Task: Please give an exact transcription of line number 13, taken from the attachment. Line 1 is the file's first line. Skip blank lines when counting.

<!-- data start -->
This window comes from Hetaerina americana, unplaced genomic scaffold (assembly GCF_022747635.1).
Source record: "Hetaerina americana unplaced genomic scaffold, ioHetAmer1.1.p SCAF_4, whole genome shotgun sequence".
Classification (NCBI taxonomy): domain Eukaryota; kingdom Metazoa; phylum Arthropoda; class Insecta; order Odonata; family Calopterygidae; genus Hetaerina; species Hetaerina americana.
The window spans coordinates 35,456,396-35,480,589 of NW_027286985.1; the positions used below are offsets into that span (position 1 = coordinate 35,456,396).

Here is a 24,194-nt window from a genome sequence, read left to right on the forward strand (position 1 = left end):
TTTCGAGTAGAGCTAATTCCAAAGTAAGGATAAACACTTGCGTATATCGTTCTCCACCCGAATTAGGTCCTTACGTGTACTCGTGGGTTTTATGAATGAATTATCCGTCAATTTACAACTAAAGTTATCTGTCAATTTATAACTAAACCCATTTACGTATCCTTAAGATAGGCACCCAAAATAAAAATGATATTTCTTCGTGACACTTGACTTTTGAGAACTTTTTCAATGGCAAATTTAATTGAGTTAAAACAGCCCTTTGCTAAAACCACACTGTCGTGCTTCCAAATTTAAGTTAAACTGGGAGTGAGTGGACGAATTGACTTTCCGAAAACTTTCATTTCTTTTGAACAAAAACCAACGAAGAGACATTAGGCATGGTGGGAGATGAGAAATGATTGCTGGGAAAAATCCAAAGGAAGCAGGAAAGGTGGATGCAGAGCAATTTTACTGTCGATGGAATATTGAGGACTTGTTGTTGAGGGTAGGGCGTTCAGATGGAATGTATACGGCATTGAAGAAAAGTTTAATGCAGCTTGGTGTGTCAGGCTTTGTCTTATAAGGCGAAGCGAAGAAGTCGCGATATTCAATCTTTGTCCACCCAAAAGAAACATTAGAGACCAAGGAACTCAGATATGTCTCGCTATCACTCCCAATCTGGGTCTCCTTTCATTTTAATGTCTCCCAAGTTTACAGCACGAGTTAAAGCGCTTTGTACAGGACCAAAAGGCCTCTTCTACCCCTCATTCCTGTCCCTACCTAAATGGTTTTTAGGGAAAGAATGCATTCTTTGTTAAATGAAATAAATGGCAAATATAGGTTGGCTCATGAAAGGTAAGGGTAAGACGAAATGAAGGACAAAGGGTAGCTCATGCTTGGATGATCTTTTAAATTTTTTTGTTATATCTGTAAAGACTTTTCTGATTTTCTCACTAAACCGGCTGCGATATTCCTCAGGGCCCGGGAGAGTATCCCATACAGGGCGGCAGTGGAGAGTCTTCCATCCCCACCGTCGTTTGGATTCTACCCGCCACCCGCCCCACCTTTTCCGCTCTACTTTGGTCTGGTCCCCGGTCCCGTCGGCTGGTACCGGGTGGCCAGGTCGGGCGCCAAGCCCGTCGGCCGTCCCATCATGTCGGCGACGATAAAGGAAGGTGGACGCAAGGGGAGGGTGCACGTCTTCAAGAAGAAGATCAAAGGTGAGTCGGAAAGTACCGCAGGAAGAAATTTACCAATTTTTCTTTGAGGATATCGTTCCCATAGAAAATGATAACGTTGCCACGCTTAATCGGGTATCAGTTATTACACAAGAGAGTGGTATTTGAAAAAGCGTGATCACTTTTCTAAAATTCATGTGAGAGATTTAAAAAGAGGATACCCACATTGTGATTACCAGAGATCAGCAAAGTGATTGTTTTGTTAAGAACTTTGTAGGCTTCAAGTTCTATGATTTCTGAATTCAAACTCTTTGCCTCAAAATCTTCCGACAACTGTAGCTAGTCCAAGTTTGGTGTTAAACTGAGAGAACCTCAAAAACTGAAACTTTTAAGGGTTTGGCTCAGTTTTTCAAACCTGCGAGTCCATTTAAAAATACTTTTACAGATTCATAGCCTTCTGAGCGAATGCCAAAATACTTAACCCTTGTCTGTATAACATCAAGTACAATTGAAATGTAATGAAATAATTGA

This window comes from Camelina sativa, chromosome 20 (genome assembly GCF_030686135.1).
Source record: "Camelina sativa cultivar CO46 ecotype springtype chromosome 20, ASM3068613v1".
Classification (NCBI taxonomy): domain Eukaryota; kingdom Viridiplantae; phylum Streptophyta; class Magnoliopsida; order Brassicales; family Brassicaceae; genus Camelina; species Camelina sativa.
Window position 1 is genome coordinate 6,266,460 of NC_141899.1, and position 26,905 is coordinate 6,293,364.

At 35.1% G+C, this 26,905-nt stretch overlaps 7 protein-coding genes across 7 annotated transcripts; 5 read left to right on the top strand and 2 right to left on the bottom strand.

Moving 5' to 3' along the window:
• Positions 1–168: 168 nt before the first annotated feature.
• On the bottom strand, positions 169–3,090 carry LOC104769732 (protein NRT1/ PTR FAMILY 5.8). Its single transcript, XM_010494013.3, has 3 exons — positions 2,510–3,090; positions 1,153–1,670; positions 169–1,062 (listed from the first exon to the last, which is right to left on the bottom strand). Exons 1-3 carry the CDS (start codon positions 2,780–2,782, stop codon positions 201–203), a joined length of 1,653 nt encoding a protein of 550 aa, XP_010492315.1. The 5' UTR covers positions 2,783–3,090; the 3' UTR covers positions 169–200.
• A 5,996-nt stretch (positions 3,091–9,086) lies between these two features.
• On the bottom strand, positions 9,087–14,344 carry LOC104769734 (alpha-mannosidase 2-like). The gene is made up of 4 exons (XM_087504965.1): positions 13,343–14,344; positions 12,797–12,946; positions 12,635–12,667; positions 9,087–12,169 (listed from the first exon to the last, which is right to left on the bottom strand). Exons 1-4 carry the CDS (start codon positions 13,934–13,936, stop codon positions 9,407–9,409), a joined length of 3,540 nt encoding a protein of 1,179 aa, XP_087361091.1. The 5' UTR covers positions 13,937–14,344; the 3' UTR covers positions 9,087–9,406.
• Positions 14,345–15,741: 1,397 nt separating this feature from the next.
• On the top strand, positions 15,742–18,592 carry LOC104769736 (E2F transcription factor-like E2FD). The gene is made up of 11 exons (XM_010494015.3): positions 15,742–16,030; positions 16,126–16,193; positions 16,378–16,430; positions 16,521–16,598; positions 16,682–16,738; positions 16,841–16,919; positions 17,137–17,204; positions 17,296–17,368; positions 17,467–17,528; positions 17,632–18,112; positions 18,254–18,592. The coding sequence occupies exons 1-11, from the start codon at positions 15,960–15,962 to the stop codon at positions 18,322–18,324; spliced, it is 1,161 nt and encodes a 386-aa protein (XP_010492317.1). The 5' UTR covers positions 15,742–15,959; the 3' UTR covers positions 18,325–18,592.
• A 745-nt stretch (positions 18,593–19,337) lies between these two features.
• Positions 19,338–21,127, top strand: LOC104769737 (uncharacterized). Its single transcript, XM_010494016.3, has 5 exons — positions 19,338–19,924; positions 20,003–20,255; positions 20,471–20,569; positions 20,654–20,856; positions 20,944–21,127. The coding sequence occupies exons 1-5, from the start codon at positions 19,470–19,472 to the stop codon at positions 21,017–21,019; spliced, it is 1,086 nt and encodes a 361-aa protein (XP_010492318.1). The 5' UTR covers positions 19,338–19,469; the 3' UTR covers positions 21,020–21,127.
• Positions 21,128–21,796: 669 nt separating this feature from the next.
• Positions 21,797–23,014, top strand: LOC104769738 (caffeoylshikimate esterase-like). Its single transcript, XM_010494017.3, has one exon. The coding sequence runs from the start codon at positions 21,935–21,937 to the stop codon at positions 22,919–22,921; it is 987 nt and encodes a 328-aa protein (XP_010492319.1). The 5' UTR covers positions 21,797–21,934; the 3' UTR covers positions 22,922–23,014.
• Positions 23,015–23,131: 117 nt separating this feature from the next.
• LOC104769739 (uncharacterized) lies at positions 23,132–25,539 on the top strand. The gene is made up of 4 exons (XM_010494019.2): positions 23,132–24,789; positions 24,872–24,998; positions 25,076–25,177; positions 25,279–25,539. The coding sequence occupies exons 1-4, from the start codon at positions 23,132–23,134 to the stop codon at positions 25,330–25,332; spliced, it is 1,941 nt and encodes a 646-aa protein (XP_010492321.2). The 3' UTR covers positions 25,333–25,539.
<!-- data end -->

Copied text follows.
• Positions 1–168: 168 nt before the first annotated feature.